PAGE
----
Memory Care is high in demand and low in supply, so availability can be scarce. As you plan, be prepared for waiting lists. As with all situations where cost and availability are significant hurdles, you may want to consider consulting a Senior Care Advisor to guide you through this process and help locate the best available care for your loved one.

Assisted Living


Assisted Living Communities provide a range of care between Independent Living Communities and Nursing Care Communities, offering assistance with daily activities and custodial care, but offering limited or no medical care. This is a relatively new option in senior care. Thirty years ago there were only two options: living at home or transitioning into a nursing home. Assisted Living offers a more home-like setting than a Nursing Care facility. It provides as much independence as a resident can comfortably maintain, in a social setting, while still offering qualified support with the daily concerns of dressing, bathing, and meals, etc. 

Assisted Living residences vary in size and may be a studio, 1-bedroom or 2-bedroom apartments. Residents have access to common areas and daily activities, as well as meals served in a dining area. Depending on the community, transportation, housecleaning, and laundry services may be provided. 

The trend in Assisted Living is moving towards aging in place. Meaning, some AL communities have increased licensed nursing staff, and met higher licensing standards to be able to care for residents as their medical needs increase.  This allows age comfortable in place rather than transition to a Nursing Home.

Best Suited For

Seniors who need some assistance with Activities of Daily Living (ADLs), including seniors with dementia who may be able to physically perform ADLs but need cueing support to do so (note: Memory Care may be more appropriate depending on the individual with dementia). Depending on the state and licensure of the community, staff may be able to assist with medication reminders and other minor medical issues, and generally a nurse is on staff. But for those who require consistent medical assistance, an Assisted Living Community may not be suitable.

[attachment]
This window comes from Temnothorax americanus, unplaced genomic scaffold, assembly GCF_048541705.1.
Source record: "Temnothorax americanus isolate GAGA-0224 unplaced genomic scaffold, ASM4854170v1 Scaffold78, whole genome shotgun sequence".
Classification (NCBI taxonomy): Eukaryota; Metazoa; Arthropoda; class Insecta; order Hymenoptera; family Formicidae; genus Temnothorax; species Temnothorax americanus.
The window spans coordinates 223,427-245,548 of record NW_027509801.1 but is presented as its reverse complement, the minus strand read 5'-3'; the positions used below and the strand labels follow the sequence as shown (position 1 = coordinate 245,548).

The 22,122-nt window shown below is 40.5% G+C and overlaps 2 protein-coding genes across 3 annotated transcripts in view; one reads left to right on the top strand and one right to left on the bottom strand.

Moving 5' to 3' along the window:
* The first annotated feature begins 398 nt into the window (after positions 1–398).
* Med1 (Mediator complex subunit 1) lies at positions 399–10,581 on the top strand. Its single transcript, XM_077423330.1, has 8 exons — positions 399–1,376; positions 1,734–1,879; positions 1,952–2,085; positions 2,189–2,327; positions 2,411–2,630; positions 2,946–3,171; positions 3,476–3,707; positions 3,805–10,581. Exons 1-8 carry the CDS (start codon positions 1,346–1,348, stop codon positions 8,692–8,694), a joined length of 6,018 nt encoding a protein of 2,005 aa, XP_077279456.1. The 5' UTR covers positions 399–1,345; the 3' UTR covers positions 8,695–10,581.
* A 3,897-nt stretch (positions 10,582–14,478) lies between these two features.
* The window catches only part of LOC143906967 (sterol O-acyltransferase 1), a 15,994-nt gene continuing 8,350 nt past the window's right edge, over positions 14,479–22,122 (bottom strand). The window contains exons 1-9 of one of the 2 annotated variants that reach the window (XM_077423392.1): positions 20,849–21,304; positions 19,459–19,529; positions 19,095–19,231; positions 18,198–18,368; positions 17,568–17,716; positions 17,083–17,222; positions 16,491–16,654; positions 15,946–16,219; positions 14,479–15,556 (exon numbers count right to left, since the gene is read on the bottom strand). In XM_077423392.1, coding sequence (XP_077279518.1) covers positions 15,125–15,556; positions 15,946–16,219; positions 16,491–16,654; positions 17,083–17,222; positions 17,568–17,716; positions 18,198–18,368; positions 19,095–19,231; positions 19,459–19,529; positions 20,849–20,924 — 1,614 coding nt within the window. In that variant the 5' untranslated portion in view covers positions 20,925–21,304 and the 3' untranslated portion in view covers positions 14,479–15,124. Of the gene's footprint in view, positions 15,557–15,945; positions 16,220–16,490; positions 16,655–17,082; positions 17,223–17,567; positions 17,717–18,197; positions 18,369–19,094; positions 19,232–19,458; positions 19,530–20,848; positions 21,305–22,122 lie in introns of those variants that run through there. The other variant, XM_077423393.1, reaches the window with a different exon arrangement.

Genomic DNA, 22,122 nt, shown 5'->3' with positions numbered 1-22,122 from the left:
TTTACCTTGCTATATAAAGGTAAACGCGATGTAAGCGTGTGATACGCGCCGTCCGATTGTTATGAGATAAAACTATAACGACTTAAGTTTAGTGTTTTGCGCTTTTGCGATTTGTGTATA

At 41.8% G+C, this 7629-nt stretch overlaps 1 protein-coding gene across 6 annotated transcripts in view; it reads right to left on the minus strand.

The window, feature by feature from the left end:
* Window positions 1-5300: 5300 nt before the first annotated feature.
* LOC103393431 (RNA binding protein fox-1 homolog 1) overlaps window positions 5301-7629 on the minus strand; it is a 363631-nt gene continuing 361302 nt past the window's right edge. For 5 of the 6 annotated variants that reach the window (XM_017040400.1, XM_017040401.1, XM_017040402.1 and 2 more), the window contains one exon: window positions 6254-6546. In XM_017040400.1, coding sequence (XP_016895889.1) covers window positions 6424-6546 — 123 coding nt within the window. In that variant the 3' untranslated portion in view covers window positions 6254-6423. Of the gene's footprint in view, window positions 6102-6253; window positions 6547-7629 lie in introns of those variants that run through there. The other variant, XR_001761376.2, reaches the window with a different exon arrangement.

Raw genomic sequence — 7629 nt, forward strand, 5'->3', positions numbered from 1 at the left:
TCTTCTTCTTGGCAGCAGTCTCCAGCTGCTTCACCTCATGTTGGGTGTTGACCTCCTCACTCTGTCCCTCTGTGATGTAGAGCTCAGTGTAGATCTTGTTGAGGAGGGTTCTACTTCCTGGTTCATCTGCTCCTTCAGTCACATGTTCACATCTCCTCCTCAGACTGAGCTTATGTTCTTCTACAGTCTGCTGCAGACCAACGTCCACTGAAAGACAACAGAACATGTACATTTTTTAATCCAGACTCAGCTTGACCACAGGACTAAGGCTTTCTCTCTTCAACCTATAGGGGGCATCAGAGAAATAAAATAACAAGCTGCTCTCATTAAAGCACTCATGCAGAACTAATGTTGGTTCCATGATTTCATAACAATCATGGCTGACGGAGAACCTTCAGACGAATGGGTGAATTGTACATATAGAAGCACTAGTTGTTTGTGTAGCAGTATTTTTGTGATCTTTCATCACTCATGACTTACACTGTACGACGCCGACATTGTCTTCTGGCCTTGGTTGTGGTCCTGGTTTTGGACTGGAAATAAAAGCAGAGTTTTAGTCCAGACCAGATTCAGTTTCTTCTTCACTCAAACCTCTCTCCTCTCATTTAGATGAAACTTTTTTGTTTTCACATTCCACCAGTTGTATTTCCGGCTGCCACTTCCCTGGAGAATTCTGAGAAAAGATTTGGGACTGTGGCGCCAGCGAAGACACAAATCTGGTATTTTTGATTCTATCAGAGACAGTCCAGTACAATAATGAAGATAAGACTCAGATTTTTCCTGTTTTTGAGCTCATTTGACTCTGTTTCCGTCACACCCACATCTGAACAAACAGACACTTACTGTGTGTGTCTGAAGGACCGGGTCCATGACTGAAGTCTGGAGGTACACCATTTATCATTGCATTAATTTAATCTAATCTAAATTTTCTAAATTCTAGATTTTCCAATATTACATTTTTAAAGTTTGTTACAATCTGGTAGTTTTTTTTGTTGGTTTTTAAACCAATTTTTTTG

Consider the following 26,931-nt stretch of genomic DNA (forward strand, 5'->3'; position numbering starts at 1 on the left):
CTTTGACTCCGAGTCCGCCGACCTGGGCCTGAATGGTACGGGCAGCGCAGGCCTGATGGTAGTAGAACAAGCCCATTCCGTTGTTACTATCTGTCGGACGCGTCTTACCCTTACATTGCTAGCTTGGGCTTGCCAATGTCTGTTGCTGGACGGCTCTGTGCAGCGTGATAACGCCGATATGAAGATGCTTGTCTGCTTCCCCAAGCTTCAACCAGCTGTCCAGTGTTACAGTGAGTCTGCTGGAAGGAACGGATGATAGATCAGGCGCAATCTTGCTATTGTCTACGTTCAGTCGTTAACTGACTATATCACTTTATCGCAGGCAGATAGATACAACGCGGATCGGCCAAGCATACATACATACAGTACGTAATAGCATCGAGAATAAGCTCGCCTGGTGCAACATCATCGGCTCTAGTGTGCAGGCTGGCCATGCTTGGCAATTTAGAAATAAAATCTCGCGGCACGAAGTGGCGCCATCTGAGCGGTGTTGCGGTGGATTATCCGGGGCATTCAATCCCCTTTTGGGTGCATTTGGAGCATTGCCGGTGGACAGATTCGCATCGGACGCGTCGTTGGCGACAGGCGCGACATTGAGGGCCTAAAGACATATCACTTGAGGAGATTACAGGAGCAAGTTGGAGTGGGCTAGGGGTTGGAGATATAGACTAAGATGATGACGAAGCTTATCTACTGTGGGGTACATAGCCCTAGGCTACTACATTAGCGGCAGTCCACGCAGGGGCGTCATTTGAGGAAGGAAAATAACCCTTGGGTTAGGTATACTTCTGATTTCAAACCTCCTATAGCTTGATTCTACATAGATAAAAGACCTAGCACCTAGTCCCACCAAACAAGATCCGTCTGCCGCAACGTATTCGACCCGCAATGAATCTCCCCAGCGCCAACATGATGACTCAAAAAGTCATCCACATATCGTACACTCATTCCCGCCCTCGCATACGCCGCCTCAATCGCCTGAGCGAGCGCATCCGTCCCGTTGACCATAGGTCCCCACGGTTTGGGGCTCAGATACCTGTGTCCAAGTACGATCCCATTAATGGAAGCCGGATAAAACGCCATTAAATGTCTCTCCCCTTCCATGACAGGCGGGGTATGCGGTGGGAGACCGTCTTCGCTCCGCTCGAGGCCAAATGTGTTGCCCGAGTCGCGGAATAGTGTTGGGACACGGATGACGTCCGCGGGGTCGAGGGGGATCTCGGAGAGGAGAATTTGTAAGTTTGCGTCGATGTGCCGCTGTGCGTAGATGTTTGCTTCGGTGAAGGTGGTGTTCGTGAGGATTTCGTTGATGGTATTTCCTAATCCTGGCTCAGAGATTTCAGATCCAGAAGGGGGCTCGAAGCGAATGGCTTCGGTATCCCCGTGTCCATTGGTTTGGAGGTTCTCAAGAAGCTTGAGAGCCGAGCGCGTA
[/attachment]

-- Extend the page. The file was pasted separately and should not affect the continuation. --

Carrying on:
According to the 2012 Cost of Care Map by Genworth, the National Average is $3,000 per month; in Maine and Massachusetts the average is $4,500 per month, and in New Hampshire it is $4,000 per month. However, keep in mind these are averages. Meaning, depending on where you live these costs may be significantly higher.  For example, in Southern Maine AL communities tend to average closer to $5,500-7,000.  Whereas in rural Maine it can be less than $4,500. Depending on the state and the individual’s medical and financial situation, Medicaid may assist with the cost. Pricing structures are different in each community, most are month to month agreements. When you are comparing prices at different communities note that some will offer “all inclusive” pricing and others work on a rent plus services model. It can be very confusing, but be sure to understand both the move in price and what the price variation is for accessing more care or services over time. 


  • Great nutrition, socialization, wellness and activity programs, 24/7 staff for safety, peace of mind for family.


  • Expensive, small living quarters that may not provide desired amount of privacy; seniors may find the transition stressful or they may look at this as a loss of independence.

Special Note on Assisted Living in Maine

In Maine, our Medicaid is called MaineCare. MaineCare does cover the cost of Assisted Living if your loved one qualifies medically (determined by the state through the KEPRO Assessment) and financially, as set by financial criteria with regards to assets and income.  Accordingly, Assisted Living Communities can be categorized as those that accept MaineCare as the payer source, those that accept MaineCare as a payer source only after a minimum “private pay” period is met, and those that do not accept MaineCare and are private pay only.  

Be certain that before you get started in pursuing Assisted Living you know which category is right for you, both short-term and long-term.  It is advisable that you consult with a Senior Care Advisor if you are unsure. In addition to advising you on the right community for you, a SCA can advocate on your behalf, potentially leveraging what financial resources you have to help you access care that you otherwise would not qualify for.